In this week’s online edition of the Chronicle of Higher Education there are some rather telling stats in an article reporting on an annual salary survey under the headline “Median Pay Increase for Colleges’ Mid-level Workers Beats Inflation.”
Midlevel administrators at colleges and universities received a median salary increase of 3.9 percent for the 2007-8 academic year, exceeding the rate of inflation, according to an annual survey released last week by the College and University Professional Association for Human Resources. The increase is slightly greater than that of the 2006-7 academic year, at 3.8 percent. The federal Bureau of Labor Statistics has reported that the Consumer Price Index for urban consumers rose 2.8 percent in the past fiscal year.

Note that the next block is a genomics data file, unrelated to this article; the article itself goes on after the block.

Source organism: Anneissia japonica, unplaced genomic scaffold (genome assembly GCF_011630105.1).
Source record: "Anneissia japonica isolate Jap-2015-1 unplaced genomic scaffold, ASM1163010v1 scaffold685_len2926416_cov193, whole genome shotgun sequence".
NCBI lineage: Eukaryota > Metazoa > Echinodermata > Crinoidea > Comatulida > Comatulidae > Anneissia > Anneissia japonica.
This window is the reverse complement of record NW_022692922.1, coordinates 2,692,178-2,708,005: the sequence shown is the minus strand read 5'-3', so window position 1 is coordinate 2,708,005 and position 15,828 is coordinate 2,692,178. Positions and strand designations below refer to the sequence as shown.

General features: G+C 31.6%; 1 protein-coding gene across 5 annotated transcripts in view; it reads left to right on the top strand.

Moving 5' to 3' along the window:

Midlevel workers at public institutions saw a 4-percent gain, compared with a 3.7-percent increase for their counterparts at private institutions. That difference was consistent with last year’s figures (4 percent and 3.6 percent, respectively). The survey comprised 1,125 institutions, and the numbers reflect 206 jobs, including those of accountants, doctors, lawyers, and security guards. Like last year, the highest-paid midlevel administrators were staff doctors, with a median salary of $122,648. Staff lawyers and veterinarians were the next highest-paid. The lowest-paid midlevel employees were security guards, at $26,355.
By institutional category, workers at master’s-degree institutions and two-year colleges saw the greatest median salary increases, at 4 percent — slightly higher than the gains at doctoral institutions (3.9 percent) and bachelor’s-degree institutions (3.8 percent). Median pay increases at specialized institutions were slightly lower than in 2006, at 3.5 percent.
There is also a chart by salary/job title/institution type available here. I wonder how these operations were able to accomplish such an increase…could it be the rise in contingent faculty? Of course not, that couldn’t be right. I’m far too naive to even think that.